There was more, ends and threads. In the main a boastful declaration that Yes, indeed, black people and progressive people were going to get something out of Jesse’s decision to go along with the Democrats. It could even be rolled around in your mouth to sound like it had something to do with Black Power. But I felt nothing. I had been talking to a politician. One I had known a long time, one I even loved in many ways, but now what he said was not convincing to me. Also, I had noticed as the convention came up and certainly afterward on the confused trail toward the November election, Jesse talked less and less directly about the issues: Comprehensive Budget, Fair Taxes, Military Spending. The Middle East, Central America, Africa, Women’s Education, Health Care, and began to compact all of his inspirational platform to the throwaway slogan, “Up with Hope, Down with Dope!” As if that was the key to black Self Determination and equality. As if it was crack that had brought us here on the slave ship. Dope that had put us on plantations and now the big city ghettos which were just continuations of the plantation slave quarters. As if it was dope that deprived us education, employment, housing, dope that made us victims of polite brutality and white supremacy.

Certainly in a Dukakis Bentsen world Jesse claiming he was the general in charge of the war on drugs was preferable to Jesse talking about the U.S.'s one sided pro-Israeli policy in the Middle East, or U.S. corporate support for fascist South Africa or no contra aid. And Jesse had already begun to comply, at least it seemed that way to me and some of the other kindred sourpusses I held my non-stop discussions with.

Earlier in the year, in Iowa, Jesse had pleaded with me to come with his campaign to be one of his fighters. I was one of his fighters, but I didn’t think then I could be part of the campaign. I wondered what would have happened had I accepted his offer and worked with the campaign, I would suppose in the capacity of a writer and organizer. What would it have been like facing these questions with answers very different from the ones I was getting from Jesse? But that seemed a long time ago now, and our concerns had pushed us apart I thought. Was this same process going on with the large masses of black people? And how would that be registered?

With some more banter and back and forth and a promise to get back together I got out of the car with them at the Marriott and we went our separate ways. Tonight would spell it all out much more clearly.

So “tail” was the name of the game that black folks and the Rainbow were supposed to play. I had heard it from the horse’s mouth. However it was described to me, what it still seemed like was like those slaves before they let us fight in the civil war trailing behind Sherman’s soldiers. They thought that was the safest place.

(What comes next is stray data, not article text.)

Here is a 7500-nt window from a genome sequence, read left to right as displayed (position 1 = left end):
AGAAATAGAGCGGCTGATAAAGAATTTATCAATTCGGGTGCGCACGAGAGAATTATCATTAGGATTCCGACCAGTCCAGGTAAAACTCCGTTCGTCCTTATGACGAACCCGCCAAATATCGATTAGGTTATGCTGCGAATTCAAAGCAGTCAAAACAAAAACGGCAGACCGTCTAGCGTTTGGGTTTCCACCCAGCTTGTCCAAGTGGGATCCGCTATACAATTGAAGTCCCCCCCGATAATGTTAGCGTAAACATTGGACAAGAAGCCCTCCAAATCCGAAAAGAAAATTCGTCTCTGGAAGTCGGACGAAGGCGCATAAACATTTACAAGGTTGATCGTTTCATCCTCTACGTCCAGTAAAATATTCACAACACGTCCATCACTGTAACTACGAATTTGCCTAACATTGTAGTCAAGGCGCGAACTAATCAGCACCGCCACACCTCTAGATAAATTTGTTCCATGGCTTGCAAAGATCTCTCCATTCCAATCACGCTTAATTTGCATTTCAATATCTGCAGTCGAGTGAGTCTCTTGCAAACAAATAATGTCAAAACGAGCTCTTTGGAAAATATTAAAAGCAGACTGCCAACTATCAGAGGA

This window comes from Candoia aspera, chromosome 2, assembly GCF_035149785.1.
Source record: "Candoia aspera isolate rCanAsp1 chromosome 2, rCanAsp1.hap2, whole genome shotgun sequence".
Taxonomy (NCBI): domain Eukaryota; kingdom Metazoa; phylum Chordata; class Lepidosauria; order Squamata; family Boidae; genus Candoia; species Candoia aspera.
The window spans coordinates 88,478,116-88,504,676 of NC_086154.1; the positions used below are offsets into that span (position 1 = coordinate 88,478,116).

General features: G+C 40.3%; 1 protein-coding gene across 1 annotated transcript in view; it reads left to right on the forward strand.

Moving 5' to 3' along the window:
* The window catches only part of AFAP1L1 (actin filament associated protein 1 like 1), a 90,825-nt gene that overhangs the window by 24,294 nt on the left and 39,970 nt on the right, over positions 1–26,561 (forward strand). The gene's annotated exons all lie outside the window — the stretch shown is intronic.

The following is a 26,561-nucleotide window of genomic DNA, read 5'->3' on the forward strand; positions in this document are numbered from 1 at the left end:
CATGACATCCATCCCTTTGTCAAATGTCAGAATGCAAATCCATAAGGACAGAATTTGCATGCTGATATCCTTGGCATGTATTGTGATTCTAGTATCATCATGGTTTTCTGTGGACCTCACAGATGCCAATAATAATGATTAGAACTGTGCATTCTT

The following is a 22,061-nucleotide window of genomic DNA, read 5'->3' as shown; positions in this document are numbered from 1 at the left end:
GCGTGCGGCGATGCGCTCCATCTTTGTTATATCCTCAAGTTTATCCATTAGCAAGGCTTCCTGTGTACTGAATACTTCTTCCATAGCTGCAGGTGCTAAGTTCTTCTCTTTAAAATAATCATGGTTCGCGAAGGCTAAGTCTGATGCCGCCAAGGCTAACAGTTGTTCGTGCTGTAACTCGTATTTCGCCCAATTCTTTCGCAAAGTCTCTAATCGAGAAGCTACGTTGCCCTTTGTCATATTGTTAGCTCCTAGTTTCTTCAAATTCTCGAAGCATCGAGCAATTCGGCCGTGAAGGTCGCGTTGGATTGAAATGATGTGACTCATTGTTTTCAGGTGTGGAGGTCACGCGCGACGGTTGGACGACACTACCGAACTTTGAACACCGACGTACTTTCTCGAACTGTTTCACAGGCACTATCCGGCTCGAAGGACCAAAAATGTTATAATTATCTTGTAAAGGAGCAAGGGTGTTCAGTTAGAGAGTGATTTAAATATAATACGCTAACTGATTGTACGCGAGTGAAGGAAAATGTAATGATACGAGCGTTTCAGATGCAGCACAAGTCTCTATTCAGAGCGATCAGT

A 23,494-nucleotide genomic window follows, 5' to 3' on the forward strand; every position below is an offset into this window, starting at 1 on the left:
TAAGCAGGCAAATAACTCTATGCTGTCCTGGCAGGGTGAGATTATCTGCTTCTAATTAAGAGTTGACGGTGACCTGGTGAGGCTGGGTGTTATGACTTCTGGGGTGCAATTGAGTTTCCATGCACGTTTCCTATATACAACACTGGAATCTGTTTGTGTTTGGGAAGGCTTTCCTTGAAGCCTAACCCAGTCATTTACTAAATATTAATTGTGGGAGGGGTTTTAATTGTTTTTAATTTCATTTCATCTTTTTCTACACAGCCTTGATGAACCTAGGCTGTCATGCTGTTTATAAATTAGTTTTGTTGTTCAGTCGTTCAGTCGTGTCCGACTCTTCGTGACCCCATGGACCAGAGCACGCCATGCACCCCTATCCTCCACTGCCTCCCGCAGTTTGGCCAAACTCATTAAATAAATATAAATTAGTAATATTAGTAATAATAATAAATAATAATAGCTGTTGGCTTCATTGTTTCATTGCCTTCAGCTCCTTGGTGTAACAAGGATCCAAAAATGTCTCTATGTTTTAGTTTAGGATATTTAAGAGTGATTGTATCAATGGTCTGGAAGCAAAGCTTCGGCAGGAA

Even worse, the so called Left had approached me late that night, even after my weeping fit over Hatcher and in a tiresome and chauvinist display of opportunism demanded allegiance from me to their careerist cavorting. Since the chosen few of these folks had already gotten jobs with the campaign or elsewhere the Rainbow touched and these jobs seemed their goal, their reinforced importance.

At one point I wanted to know why only the nonblack folks had gotten such jobs, but this is the subject of another very serious contemplation. I asked at another point what did they think the Palestinians must think of these so called progressives who openly betrayed them on the floor and agreed not to raise the Palestinian question, so as not to upset the backward racists who ran the Democratic party. “The Palestinians agreed,” they shot.

“The Palestinians got a bourgeoise too,” was all I could say. Even as the African American people were oppressed and still at the same time had a bourgeosie like as not willing to joyfully cavort with the instruments of their oppression squealing with bought pleasure.

What it all did was reveal that already there was a built in lie for this truth we sought. Just as in every development of black music, there was always a commercial shadow, a paid lie to cover it, to hide the history of meaning, the philosophy of that aesthetic that might help change the whole society, so Jesse’s campaign, the rainbow, all of it already had a co-opt factor, a false aspect, a contradiction that grew up with it, that would try to make us believe that there was nothing possible but nothing and as usual, our enemies owned that, and would give us a taste if we promised to play dead.

At the convention the next night I went from delegation to delegation pushing the line of nominating Jesse for VP and thus overturning the sad line of co-optation and opportunism white supremacy had put together for us to swallow.